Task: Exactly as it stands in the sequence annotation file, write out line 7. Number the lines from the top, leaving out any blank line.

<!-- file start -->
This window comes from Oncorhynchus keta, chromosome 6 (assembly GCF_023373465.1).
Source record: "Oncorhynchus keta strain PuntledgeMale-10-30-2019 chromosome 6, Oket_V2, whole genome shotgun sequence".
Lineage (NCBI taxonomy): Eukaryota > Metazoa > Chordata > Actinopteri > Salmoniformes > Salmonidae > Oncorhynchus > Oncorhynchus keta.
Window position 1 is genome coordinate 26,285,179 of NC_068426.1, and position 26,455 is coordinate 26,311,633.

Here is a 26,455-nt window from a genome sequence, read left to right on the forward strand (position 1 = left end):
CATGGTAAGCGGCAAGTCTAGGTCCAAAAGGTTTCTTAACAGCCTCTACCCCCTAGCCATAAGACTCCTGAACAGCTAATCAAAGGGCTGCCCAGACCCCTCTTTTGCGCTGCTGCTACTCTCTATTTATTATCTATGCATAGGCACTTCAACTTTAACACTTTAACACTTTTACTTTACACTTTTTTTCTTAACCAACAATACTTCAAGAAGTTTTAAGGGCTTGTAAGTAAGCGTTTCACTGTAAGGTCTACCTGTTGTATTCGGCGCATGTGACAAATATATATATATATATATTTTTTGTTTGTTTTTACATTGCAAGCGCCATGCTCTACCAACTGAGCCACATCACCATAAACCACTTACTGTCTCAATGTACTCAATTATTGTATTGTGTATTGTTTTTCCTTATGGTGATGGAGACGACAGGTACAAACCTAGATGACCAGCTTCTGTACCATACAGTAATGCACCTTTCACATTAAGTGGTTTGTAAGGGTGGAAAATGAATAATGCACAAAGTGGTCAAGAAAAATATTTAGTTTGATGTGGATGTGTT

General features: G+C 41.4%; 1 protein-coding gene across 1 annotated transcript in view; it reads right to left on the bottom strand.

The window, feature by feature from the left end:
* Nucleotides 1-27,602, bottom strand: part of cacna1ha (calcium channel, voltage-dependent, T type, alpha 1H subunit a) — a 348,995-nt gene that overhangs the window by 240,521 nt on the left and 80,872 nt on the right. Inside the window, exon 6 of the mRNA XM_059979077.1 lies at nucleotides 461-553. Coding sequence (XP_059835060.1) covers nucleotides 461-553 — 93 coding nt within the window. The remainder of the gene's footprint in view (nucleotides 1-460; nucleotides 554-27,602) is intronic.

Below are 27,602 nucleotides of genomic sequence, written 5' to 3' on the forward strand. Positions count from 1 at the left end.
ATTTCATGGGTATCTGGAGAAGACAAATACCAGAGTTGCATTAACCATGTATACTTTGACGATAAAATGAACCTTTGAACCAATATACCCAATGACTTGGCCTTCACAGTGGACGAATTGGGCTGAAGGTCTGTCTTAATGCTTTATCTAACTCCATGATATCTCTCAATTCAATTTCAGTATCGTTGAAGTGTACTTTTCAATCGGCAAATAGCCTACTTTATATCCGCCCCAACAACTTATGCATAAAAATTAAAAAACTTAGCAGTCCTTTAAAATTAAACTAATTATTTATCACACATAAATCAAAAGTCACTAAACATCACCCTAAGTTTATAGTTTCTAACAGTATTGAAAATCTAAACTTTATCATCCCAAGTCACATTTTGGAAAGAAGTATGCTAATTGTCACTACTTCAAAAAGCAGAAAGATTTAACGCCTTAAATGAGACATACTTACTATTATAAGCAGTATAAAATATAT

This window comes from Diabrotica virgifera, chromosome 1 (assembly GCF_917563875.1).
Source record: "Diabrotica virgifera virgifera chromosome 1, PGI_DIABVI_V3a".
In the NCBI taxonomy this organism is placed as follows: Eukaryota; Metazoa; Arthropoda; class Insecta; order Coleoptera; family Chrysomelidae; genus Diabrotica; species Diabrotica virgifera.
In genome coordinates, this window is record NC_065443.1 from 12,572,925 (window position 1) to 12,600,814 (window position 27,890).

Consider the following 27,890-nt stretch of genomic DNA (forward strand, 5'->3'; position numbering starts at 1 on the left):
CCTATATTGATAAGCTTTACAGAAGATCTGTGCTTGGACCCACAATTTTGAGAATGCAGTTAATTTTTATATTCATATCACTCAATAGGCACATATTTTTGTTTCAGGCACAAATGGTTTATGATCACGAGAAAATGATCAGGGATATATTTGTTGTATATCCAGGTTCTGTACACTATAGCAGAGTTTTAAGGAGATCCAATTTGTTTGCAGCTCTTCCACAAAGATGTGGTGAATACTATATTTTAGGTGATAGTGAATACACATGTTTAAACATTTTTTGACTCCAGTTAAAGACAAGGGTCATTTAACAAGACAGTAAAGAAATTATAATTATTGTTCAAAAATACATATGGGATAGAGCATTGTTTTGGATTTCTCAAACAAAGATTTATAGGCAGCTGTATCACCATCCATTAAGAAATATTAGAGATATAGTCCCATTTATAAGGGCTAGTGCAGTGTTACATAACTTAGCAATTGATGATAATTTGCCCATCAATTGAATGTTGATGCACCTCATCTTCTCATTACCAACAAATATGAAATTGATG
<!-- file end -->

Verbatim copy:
General features: G+C 41.4%; 1 protein-coding gene across 1 annotated transcript in view; it reads right to left on the bottom strand.